[PATCH RFC wayland-protocols] unstable/linux-dmabuf: add wp_linux_dmabuf_device_hint

Pekka Paalanen ppaalanen at gmail.com
Wed Nov 14 09:03:57 UTC 2018

On Tue, 13 Nov 2018 18:19:29 +0000
Simon Ser <contact at emersion.fr> wrote:

> > Hi Simon,
> >
> > On Fri, 2018-11-02 at 18:49 +0000, Simon Ser wrote:  
> > > On Friday, November 2, 2018 12:30 PM, Philipp Zabel <p.zabel at pengutronix.de> wrote:  
> > > > > > +    <event name="primary_device">
> > > > > > +      <description summary="preferred primary device">
> > > > > > +        This event advertizes the primary device that the server prefers. There
> > > > > > +        is exactly one primary device.  
> > > >
> > > > Which device should this be if the scanout engine is separate from the
> > > > render engine (e.g. IPU/imx-drm and GPU/etnaviv on i.MX6)  
> > >
> > > When the surface hints are created, I expect the compositor to send the device
> > > it uses for compositing as the primary device (assuming it's using only one
> > > device).  
> >
> > i.MX6 has a separate scanout device without any acceleration capabilities
> > except some hardware overlay planes, and a pure GPU render device without
> > any connection to the outside world. The compositor uses both devices for
> > compositing and output.  
> But most of the time, client buffers will go through compositing. So the
> primary device is still the render device.
> The situation doesn't change a lot compared to wl_drm to be honest. The device
> that is advertised via wl_drm will be the primary device advertised by this
> protocol.
> Maybe when the compositor decides to scan-out a client, it can switch the
> primary device to the scan-out device. Sorry, I don't know enough about these
> particular devices to say for sure.


I do see Philipp's point after thinking for a while. I'll explain below.

> > > > When the surface becomes fullscreen on a different GPU (meaning it becomes  
> > > fullscreen on an output which is managed by another GPU), I'd expect the
> > > compositor to change the primary device for this surface to this other GPU.
> > >
> > > If the compositor uses multiple devices for compositing, it'll probably switch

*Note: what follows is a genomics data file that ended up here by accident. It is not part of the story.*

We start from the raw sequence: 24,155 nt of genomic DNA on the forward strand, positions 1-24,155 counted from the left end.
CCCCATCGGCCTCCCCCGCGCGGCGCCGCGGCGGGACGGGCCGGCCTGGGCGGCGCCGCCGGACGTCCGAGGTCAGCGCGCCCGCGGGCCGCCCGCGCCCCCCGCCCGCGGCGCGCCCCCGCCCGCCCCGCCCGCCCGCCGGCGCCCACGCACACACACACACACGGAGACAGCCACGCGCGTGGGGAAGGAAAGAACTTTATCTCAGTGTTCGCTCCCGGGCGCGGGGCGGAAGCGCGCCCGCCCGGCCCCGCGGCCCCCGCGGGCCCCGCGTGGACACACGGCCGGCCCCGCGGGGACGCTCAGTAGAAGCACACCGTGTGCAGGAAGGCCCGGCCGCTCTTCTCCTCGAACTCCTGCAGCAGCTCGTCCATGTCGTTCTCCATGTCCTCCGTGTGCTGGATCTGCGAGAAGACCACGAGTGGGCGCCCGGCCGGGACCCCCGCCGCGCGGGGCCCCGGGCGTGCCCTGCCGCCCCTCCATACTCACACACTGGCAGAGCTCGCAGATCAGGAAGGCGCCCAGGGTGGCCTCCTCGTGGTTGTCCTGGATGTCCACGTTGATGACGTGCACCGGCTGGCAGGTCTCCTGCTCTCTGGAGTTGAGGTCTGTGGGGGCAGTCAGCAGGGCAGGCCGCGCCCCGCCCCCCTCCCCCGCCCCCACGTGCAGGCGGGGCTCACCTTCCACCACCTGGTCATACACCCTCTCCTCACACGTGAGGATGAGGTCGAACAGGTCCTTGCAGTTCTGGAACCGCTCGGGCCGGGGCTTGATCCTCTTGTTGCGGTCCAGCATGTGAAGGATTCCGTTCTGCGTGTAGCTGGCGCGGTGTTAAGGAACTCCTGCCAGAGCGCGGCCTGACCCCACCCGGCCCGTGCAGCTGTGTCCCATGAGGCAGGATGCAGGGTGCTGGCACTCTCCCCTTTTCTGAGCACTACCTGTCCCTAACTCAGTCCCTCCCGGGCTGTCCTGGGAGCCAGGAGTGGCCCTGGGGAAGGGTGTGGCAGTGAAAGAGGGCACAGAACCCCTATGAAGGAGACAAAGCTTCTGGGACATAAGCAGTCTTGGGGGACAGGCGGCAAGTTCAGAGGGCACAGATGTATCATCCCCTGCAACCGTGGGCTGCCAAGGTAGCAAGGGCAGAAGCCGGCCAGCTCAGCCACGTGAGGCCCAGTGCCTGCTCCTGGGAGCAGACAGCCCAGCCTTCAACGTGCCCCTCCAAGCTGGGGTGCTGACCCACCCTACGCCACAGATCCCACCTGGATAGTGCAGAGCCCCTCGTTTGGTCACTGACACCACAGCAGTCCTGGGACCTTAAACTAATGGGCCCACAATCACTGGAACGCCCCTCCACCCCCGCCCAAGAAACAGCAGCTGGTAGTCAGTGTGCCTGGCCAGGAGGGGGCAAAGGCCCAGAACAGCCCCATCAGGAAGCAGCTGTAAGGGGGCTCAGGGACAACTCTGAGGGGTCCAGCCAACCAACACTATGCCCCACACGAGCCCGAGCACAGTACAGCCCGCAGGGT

> > > the primary device when the surface is moved from one GPU to the other.
> > >
> > > I'm not sure how i.MX6 works, but: even if the same GPU is used for compositing
> > > and scanout, but the compositing preferred formats are different from the
> > > scanout preferred formats, the compositor can update the preferred format
> > > without changing the preferred device.
> > >
> > > Is there an issue with this? Maybe something should be added to the protocol to
> > > explain it better?  
> >
> > It is not clear to me from the protocol description whether the primary
> > device means the scanout engine or the GPU, in case they are different.
> >
> > What is the client process supposed to do with this fd? Is it expected
> > to be able to render on this device? Or use it to allocate the optimal
> > buffers?  
> The client is expected to allocate its buffers there. I'm not sure about
> rendering.

Well, actually...

> > > > What about contiguous vs non-contiguous memory?
> > > >
> > > > On i.MX6QP (Vivante GC3000) we would probably want the client to always
> > > > render DRM_FORMAT_MOD_VIVANTE_SUPER_TILED, because this can be directly
> > > > read by both texture samplers (non-contiguous) and scanout (must be
> > > > contiguous).
> > > >
> > > > On i.MX6Q (Vivante GC2000) we always want to use the most efficient
> > > > DRM_FORMAT_MOD_VIVANTE_SPLIT_SUPER_TILED, because neither of the
> > > > supported render formats can be sampled or scanned out directly.
> > > > Since the compositor has to resolve into DRM_FORMAT_MOD_VIVANTE_TILED
> > > > (non-contiguous) for texture sampling or DRM_FORMAT_MOD_LINEAR
> > > > (contiguous) for scanout, the client buffers can always be non-
> > > > contiguous.
> > > >
> > > > On i.MX6S (Vivante GC880) the optimal render format for texture sampling
> > > > would be DRM_FORMAT_MOD_VIVANTE_TILED (non-contiguous) and for scanout
> > > > DRM_FORMAT_MOD_VIVANTE_SUPER_TILED (non-contiguous) which would be
> > > > resolved into DRM_FORMAT_MOD_LINEAR (contiguous) by the compositor.  
> > >
> > > I think all of this works with Daniel's design.
> > >  
> > > > All three could always handle DRM_FORMAT_MOD_LINEAR (contiguous) client